5 Titanic Coincidences that Prove Reality is Stranger than Fiction
You’ve heard about the wreck of the Titanic, but there’s more to this ship’s story than popular history wants to tell you. We’ve dug up the information on some interesting and strange coincidences that surround this ship. Call them mysteries if you will, they gave us the chills. We already visited the ultimate Titanic museum, Titanic Belfast, on the Belfast episode, but these Titanic coincidences surprised us… read on for more!
1. The Titan and the Titanic
Imagine a huge ship – the largest of its day – crossing the ocean between the United States and the United Kingdom, striking an iceberg, and sinking. We’re not talking about the RMS Titanic, although the story is eerily similar. Fourteen years before the Titanic hit the water, Morgan Robertson wrote a compelling sea yarn about the Titan. This fictitious ship shares scarily similar specs with the Titanic, and faced the same fate as the now famous and ill-fated seafaring giant. Some passages come frighteningly close to describing the Titanic:
From the bridge, engine-room, and a dozen places on her deck the ninety-two doors of nineteen water-tight compartments could be closed in half a minute by turning a lever. These doors would also close automatically in the presence of water. With nine compartments flooded the ship would still float, and as no known accident of the sea could possibly fill this many, the steamship Titan was considered practically unsinkable.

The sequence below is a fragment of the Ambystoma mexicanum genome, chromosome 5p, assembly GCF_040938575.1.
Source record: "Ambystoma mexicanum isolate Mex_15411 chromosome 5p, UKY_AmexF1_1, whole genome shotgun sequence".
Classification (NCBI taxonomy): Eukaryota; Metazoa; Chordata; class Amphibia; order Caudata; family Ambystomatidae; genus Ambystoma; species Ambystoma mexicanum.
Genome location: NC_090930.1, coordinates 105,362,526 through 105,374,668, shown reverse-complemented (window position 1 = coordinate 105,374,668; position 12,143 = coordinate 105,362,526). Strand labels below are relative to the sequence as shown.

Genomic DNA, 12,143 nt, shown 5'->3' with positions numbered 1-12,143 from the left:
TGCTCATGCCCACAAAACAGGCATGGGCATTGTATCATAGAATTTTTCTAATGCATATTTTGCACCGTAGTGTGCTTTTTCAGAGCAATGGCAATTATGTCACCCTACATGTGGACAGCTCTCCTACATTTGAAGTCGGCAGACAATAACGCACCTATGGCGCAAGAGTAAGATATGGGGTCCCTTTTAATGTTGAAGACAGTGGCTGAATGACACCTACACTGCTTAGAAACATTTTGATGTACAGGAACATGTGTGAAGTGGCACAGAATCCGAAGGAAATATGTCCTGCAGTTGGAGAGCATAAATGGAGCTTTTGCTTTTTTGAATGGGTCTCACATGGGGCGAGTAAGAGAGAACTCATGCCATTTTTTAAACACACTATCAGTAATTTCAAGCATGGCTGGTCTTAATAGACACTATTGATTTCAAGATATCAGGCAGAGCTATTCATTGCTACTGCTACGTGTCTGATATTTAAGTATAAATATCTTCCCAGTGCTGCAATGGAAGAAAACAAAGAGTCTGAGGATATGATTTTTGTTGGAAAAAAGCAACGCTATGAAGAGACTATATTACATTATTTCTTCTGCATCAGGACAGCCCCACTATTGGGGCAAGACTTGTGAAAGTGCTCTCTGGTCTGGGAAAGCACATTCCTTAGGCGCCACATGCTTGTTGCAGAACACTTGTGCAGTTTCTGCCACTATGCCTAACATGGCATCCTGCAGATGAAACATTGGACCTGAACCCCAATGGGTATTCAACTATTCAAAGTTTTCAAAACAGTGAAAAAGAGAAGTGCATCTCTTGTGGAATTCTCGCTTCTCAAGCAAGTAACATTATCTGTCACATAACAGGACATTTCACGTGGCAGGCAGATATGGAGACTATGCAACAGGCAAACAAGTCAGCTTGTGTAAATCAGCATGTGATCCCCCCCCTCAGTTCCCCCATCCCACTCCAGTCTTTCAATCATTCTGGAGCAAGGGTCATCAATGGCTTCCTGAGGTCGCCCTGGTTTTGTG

But Robertson’s descriptions of the wreck itself were even more disturbing. You can read the full text on the Project Gutenberg Library online.
Robertson claimed that the story had been “given” to him in a psychic vision. His book, Futility (retitled The Wreck of the Titan), went out of print before the Titanic was made, but was re-released shortly after the tragedy, with a few minor details altered (some say, to reduce the similarities). Robertson’s tale condemned humanity’s hubris in creating an “unsinkable” ship. His work of fiction was adapted to film and stage, but fame couldn’t save Robertson, who died of an overdose of a once commonly-prescribed medicine. His warning to humankind went unheeded, and his life ended just three years after the Titanic sank.
2. William T. Stead and the Titanic
A prominent newspaper man in the United Kingdom, and often considered the father of the modern tabloid, William T. Stead died aboard the Titanic. Although little is known about his final hours, he was generally recognized as a good guy with a soft spot for the psychic and spiritual. That wasn’t too uncommon in his day, though – Spiritualism was a fad, and plenty of Europeans and Americans spent time and money on séances, psychic visits, and the like.
Two articles he wrote are considered by a few folks to be psychic. I don’t know about the whole concept of premonitions, but I will say this – he got a few details scarily correct. It’s one titanic coincidence I won’t soon forget!
On March 22, 1886, Stead published an article about a ship that sank when it collided with another ship, killing most of the people on board. The reason for the deaths wasn’t the collision, though – there were too few lifeboats on board. He wrote the fictional account as a warning of potential consequences if ships went to sea with too few lifeboats.